New Missouri law bans schools from providing “explicit sexual content”


Audrey Ghosh

English teacher Erin Fluchel places Kurt Vonnegut’s “Slaughterhouse-Five” back on her bookshelf. While some staff members were concerned it might cause legal troubles because it contains a sketch of a naked woman’s chest, the district ultimately determined it was not offensive. “Some of these pieces are really powerful, important pieces of dystopian literature that deserve to stay. I think [the book] provides students with a different perspective that kids should be able to access,” Fluchel said.

On account of a new Missouri law, school librarians and teachers have removed certain content from the bookshelves that was previously available to students. Passed Aug. 28, Senate Bill 775 modifies state law 573.550, which allows school officials to face criminal charges if they provide materials containing “explicit sexual content” to students. 

The law applies to public and private schools and only affects visual content such as graphic novels, books with accompanying illustrations or videos. The exceptions are sexual health lessons, select science classes and works of  “serious artistic significance.” Since the law did not provide a list of content to remove, Parkway Assistant Superintendent Kevin Beckner helped staff review the content the school provides over the past weeks.

While we do not have materials in wide circulation that may be subject to this law, we are aware of a small number of items that may need to be excluded from our libraries and classrooms,” Beckner said. “[The district] works to make sure students can access materials of high interest that have meaning for them. At the same time, we will comply with this law to ensure none of our staff members find themselves facing legal issues for violating this statute.”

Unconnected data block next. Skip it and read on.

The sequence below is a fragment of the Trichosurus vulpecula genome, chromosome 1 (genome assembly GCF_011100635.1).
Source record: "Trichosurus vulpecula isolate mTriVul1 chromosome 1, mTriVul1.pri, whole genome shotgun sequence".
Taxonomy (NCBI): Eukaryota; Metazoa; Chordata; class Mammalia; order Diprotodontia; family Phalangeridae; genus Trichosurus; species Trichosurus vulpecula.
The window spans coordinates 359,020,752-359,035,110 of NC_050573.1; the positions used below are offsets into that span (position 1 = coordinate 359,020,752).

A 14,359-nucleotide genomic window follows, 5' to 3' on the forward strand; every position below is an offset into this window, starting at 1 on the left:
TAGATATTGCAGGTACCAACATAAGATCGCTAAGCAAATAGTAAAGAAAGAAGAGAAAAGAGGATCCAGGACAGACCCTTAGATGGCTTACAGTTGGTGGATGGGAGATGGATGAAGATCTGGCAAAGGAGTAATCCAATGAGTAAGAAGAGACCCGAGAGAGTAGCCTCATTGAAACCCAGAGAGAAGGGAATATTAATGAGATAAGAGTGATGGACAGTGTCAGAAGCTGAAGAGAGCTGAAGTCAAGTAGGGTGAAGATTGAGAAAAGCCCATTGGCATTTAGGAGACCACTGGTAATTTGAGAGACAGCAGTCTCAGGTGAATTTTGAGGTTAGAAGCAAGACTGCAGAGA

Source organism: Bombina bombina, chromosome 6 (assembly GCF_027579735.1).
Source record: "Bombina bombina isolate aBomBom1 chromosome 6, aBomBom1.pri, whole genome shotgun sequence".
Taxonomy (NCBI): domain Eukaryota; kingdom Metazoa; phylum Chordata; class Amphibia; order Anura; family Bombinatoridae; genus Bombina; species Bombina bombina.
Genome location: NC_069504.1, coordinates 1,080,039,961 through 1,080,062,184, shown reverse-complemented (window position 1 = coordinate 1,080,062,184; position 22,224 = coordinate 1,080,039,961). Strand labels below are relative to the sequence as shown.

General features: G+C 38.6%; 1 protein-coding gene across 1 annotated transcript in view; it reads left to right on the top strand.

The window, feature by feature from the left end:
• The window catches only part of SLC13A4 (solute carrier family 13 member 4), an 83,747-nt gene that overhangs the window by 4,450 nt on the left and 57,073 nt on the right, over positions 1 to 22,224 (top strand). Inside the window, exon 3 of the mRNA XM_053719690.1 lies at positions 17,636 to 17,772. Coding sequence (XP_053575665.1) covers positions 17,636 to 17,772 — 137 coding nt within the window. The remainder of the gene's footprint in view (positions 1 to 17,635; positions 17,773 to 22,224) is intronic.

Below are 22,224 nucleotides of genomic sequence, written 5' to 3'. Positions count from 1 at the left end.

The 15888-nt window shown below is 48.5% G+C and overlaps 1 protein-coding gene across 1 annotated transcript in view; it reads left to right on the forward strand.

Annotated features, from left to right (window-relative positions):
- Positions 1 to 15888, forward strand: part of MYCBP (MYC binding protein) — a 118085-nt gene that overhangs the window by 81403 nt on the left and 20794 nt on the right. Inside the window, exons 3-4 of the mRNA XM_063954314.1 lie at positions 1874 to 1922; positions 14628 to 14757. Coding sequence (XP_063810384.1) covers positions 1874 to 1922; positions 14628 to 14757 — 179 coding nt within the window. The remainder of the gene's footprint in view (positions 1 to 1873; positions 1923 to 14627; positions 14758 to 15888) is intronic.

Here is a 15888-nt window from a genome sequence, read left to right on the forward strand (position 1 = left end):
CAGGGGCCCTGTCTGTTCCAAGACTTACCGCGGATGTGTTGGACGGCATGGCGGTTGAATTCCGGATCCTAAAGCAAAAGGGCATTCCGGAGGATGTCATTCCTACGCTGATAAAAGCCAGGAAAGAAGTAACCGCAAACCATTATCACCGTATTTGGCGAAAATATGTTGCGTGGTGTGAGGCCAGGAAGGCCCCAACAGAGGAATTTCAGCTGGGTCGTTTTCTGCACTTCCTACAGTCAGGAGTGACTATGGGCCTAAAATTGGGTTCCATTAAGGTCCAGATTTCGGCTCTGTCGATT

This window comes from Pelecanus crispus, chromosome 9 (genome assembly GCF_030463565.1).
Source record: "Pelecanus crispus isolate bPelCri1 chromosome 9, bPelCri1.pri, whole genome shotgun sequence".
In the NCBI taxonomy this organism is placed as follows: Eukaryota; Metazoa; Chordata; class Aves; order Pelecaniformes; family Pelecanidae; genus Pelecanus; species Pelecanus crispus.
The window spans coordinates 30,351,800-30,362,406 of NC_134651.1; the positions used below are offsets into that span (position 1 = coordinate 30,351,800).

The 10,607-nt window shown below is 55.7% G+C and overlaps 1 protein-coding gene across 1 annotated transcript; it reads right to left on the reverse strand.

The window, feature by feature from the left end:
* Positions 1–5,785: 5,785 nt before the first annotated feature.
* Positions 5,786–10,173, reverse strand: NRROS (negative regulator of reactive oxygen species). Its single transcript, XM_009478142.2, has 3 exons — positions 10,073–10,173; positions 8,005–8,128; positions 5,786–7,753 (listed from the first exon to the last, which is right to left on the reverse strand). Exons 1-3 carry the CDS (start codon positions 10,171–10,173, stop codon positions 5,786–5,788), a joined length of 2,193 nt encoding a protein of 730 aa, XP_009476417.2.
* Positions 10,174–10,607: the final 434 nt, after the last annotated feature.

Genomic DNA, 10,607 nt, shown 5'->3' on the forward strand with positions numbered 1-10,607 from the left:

Violating the law is a Class A misdemeanor, a criminal offense that warrants one year in jail and a fine of $2,000. As a result of the law’s serious nature, English teacher Erin Fluchel preemptively removed books like “Fun Home,” “Gender Queer” and the graphic adaption of “The Handmaid’s Tale.” 

“The books the school board makes available are not meant to be sexual in nature. We aren’t keeping ‘50 Shades of Grey’ on our shelves. Maybe [the books] contain one or two moments, but the main idea often revolves around more important, school-appropriate topics that help build empathy and character that now some students may not be able to access,” Fluchel said.

In her public statement, Republican State Senator Holly Thompson Rehder said the bill was introduced to update the state’s Sexual Assault Survivors’ Bill of Rights and help “make the difficult process that follows a sexual assault just a bit more bearable.” While this is the official reason for the bill, some critics are skeptical.

“In America, there is definitely a national movement to ban books and content that doesn’t agree with certain people’s personal values and beliefs. All it takes is political clout to enact something like this,” librarian Brian Welch said. “I don’t see this ending with the visual representation of sex. The bill might be affecting only a few books for Parkway but the ideas behind it are far-reaching. It’s a dangerous precedent to set and that can open the door to more controlling laws.

It’s a dangerous precedent to set that can open the door to more controlling laws”

— Librarian Brian Welch